Ben's Game

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Ben's Game
Ben's Game cover art
Developer(s) Eric Johnston
Publisher(s) Make-A-Wish Foundation
Designer(s) Ben Duskin
Eric Johnston
Platform(s) Windows and Mac
Release May 2004
Genre(s) Therapeutic action
Mode(s) Single player

Ben's Game is a video game about fighting cancer. The game was conceptualised in 2003 by Ben Duskin—an 8 year old American boy in remission from leukemia and was published by the Make-A-Wish Foundation[1].

Summary[edit]

When interviewed by Make-A-Wish, Ben's wish was to design a video game in which cancer cells were eaten to help other children visualize fighting their cancer and help them to cope with cancer treatments[2][3]. He remembered his oncologist telling him to think of chemotherapy as eating cancer cells. When Make-A-Wish first approached gaming companies - their requests to help create a cancer-fighting video game were denied. Make-a-Wish Executive Director Patricia Wilson was told that a video game would take upwards of US$1,000,000 and possibly years to create[2]. Ms. Wilson sought the help of her Board of Directors and within days the request to fulfill Ben's wish was posted on several gaming sites. Inquiries and offers to assist began immediately from game designers in the UK, Israel, Canada and the United States. One particular offer came from a Bay Area game designer who offered to spearhead the entire game design on one condition: that he have a chance to meet and work with Ben directly. Eric Johnston, a software engineer from LucasArts met with Ben weekly for 6 months and together, they created Ben's Game[2][1]. Ben's own pediatric oncologist served as medical adviser for the game upon condition that UCSF Children's Hospital be the first medical facility to have the game installed for children to play. The game was launched in May 2004[4] and as of September 2009, the game has been downloaded over 300,000 times by people all over the world.

Ben's Game is freeware, available for Mac and Windows systems, and is multilingual (with support for 9 languages[4].) The game was made available online for free download[1] for a period of time.

Duskin and Johnston were awarded the "Unsung Hero of Compassion" by the Dalai Lama on 6 November 2005[5].

In 2007 another wish child, Jericho Rajninger, was inspired by Ben and Ben's Game and decided to use his wish to help other children as well. Jericho's wish, J.R. the Robot, delivers medication to children in the hospital.

Theme[edit]

With a child patient as the hero miniaturized to microscopic level adventuring inside the child's own body, the object is to destroy all cancer cells and to collect the seven shields against common side effects of chemotherapy[3][4]. Each shield is guarded by a "monster"—an incarnation of one of those side effects. The game was designed so that the player character never loses or dies[6][7].

Gameplay[edit]

Ben's Game gameplay. The "Vamp monster" is visible in the background.

The gameplay can be described as a three-dimensional version of Asteroids, but instead of a ship, the player character is the child patient on a hoverboard[6]. The left and right arrow keys spin the direction of the ship, the up arrow accelerates and the down brakes. There are 4 weapons available: Sword, Crossbow, Blaster and Missile, each of them having different types of projectiles. The player also has built-in ammo.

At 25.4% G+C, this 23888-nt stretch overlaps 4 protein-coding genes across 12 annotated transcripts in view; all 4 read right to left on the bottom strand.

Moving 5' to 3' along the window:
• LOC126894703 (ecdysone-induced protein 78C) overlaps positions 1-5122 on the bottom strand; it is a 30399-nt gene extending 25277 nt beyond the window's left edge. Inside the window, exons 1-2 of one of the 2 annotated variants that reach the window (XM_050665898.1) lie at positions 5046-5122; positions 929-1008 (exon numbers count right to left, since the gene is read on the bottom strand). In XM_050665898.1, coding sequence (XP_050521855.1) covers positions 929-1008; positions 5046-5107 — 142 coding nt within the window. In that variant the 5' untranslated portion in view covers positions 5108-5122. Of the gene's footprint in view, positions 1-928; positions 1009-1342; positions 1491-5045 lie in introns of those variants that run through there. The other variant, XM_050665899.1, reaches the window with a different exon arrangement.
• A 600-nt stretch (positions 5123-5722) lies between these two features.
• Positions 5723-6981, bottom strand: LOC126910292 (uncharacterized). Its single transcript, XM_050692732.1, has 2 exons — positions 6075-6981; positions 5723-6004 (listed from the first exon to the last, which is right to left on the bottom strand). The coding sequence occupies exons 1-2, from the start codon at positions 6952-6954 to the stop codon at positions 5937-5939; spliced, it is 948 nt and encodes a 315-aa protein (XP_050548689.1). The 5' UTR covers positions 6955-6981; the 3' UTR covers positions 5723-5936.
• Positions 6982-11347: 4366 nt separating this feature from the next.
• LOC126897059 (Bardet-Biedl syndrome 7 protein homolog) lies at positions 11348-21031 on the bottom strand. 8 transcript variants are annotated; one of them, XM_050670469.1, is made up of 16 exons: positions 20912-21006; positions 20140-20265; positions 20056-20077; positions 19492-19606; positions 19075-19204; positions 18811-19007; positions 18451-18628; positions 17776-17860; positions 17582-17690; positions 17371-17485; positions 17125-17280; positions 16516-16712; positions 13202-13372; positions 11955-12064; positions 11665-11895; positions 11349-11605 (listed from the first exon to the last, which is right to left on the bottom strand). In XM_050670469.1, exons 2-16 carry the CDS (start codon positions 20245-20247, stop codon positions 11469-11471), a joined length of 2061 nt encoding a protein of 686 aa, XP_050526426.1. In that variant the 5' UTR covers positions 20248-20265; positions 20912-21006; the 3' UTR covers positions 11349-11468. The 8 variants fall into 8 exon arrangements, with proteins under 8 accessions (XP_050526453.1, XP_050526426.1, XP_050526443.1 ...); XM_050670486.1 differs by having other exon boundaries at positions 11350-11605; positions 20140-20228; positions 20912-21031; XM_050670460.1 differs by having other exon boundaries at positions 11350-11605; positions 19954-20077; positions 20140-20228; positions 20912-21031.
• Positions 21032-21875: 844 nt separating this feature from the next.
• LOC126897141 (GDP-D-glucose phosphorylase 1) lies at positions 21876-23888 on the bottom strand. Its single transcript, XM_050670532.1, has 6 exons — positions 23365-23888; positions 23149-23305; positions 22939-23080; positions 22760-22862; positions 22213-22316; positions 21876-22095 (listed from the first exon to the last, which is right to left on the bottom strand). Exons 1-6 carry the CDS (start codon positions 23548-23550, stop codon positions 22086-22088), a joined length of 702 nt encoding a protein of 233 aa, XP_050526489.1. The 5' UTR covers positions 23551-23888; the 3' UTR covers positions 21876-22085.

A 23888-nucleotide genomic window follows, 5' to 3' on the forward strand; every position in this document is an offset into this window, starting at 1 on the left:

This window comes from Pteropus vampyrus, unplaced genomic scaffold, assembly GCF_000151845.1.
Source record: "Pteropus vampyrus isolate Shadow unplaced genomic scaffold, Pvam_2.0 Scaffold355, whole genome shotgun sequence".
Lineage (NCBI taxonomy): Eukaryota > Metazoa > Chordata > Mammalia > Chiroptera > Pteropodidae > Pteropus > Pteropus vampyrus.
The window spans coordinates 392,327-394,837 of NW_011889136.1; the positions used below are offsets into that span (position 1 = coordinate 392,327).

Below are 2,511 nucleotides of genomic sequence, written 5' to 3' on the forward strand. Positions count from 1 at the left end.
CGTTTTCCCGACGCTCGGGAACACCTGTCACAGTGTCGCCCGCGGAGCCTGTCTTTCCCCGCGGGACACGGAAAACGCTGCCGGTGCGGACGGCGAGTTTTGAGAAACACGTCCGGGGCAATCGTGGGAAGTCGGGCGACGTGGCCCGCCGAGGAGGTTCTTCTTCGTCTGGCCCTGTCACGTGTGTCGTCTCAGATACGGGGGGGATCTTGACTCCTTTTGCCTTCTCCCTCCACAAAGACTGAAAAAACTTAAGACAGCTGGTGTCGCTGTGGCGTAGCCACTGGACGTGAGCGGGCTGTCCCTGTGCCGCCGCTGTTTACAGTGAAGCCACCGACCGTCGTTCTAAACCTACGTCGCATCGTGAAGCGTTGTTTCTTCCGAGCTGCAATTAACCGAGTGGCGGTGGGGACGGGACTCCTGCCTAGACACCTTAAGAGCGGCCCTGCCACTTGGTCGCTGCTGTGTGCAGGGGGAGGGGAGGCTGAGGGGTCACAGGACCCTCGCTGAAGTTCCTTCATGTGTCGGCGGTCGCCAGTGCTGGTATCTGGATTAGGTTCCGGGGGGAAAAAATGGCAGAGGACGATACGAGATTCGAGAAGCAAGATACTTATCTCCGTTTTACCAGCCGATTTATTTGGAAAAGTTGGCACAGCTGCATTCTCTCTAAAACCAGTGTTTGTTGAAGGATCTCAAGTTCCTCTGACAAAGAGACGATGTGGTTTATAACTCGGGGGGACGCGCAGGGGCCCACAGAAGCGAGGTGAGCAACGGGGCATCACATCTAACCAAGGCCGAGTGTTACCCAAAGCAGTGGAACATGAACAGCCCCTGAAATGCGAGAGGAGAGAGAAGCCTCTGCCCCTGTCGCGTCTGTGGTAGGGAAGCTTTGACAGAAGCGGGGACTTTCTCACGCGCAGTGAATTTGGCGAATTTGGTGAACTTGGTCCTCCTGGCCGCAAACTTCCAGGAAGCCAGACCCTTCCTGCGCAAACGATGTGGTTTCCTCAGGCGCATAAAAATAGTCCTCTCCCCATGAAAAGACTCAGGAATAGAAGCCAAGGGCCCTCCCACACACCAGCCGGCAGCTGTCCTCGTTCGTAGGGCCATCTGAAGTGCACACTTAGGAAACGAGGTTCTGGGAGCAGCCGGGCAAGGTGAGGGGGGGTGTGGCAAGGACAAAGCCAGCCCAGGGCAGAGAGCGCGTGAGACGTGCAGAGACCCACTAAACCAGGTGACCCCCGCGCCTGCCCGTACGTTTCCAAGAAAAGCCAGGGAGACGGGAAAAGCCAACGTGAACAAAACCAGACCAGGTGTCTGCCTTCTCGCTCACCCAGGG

The game objective is to destroy all of the mutated cells[4]. In addition, there are seven shields. Each shield protects against one of the common side effects of chemotherapy and is guarded by a "monster" that represents that side effect[3]. The seven monsters and side effects are as follows: Iceman monster (colds), Robarf monster (vomiting and nausea), Big Chicken monster (chicken pox), Fire monster (fever), Vamp monster (bleeding), Qball monster (hair loss), and the Tornado monster (rash[2].) The player's ammunition consists of health (which comes from a hospital), ammo (which comes from a pharmacy), and attitude (which comes from home[2].)

The game also features camera control and a two-player mode. There are 12 characters and 6 boards available, however, it has a character/board creation feature, as the textures (and their "masks", which are white silhouettes that cut the black area, leaving only the character image to be seen) are normal JPEG files that can be copied and edited, to make new characters and/or boards[7].

References[edit]

  1. ^ a b c McWhertor, Michael (2013-12-14). "How one ex-game developer helped grant Batkid's wish to save Gotham City". Polygon. Retrieved 2018-04-21.
  2. ^ a b c d e Ball, Janet (2004-06-28). "Boy inspires cancer video game". San Francisco: BBC News Online. Retrieved 2018-04-21.
  3. ^ a b c Jones, Debra (2004-07-01). "Take That, Dastardly Disease". Wired. Retrieved 2018-04-21.
  4. ^ a b c d "Battling Illness One Joystick at a Time". MD Magazine. January 2007. Retrieved 2018-04-21.
  5. ^ Yollin, Patricia (2005-11-07). "11-year-old boy honored by Dalai Lama in S.F." San Francisco Chronicle. Retrieved 2018-04-21.
  6. ^ a b Jerome, Richard; Dubin, Danielle (2004-08-23). "Can-Do Kids". People. Retrieved 2018-04-21.
  7. ^ a b Bogost, Ian (2005-09-27). "Event Wrap Up: Games for Health 2005". Gamasutra. Retrieved 2018-04-21.

External links[edit]